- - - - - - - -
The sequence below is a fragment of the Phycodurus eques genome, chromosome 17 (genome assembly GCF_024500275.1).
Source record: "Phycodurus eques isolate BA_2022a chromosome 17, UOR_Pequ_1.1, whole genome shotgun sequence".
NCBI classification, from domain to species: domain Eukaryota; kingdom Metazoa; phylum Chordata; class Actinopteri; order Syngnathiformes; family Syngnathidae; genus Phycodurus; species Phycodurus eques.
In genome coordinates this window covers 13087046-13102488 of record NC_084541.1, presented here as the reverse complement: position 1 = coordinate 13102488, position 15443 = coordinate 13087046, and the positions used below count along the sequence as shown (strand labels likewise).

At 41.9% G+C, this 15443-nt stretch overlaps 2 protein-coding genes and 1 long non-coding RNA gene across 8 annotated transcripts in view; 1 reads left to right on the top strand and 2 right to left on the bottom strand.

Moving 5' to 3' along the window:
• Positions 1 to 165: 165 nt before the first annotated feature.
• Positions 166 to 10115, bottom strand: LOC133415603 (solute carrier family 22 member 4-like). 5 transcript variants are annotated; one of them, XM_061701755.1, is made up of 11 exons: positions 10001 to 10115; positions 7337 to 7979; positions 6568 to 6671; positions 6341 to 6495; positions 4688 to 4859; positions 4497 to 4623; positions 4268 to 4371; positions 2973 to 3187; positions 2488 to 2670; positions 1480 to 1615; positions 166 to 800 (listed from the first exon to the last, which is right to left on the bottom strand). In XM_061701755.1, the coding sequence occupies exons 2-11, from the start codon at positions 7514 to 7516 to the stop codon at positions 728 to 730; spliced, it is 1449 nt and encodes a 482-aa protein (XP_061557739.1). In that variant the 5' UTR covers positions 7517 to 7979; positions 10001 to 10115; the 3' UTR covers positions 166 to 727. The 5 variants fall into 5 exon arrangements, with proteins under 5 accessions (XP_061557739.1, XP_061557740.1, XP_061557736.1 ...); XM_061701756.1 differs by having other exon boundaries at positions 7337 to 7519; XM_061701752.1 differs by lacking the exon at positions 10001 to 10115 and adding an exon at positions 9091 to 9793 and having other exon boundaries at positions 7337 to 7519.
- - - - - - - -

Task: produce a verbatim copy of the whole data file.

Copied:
The sequence below is a fragment of the Phycodurus eques genome, chromosome 17 (genome assembly GCF_024500275.1).
Source record: "Phycodurus eques isolate BA_2022a chromosome 17, UOR_Pequ_1.1, whole genome shotgun sequence".
NCBI classification, from domain to species: domain Eukaryota; kingdom Metazoa; phylum Chordata; class Actinopteri; order Syngnathiformes; family Syngnathidae; genus Phycodurus; species Phycodurus eques.
In genome coordinates this window covers 13087046-13102488 of record NC_084541.1, presented here as the reverse complement: position 1 = coordinate 13102488, position 15443 = coordinate 13087046, and the positions used below count along the sequence as shown (strand labels likewise).

At 41.9% G+C, this 15443-nt stretch overlaps 2 protein-coding genes and 1 long non-coding RNA gene across 8 annotated transcripts in view; 1 reads left to right on the top strand and 2 right to left on the bottom strand.

Moving 5' to 3' along the window:
• Positions 1 to 165: 165 nt before the first annotated feature.
• Positions 166 to 10115, bottom strand: LOC133415603 (solute carrier family 22 member 4-like). 5 transcript variants are annotated; one of them, XM_061701755.1, is made up of 11 exons: positions 10001 to 10115; positions 7337 to 7979; positions 6568 to 6671; positions 6341 to 6495; positions 4688 to 4859; positions 4497 to 4623; positions 4268 to 4371; positions 2973 to 3187; positions 2488 to 2670; positions 1480 to 1615; positions 166 to 800 (listed from the first exon to the last, which is right to left on the bottom strand). In XM_061701755.1, the coding sequence occupies exons 2-11, from the start codon at positions 7514 to 7516 to the stop codon at positions 728 to 730; spliced, it is 1449 nt and encodes a 482-aa protein (XP_061557739.1). In that variant the 5' UTR covers positions 7517 to 7979; positions 10001 to 10115; the 3' UTR covers positions 166 to 727. The 5 variants fall into 5 exon arrangements, with proteins under 5 accessions (XP_061557739.1, XP_061557740.1, XP_061557736.1 ...); XM_061701756.1 differs by having other exon boundaries at positions 7337 to 7519; XM_061701752.1 differs by lacking the exon at positions 10001 to 10115 and adding an exon at positions 9091 to 9793 and having other exon boundaries at positions 7337 to 7519.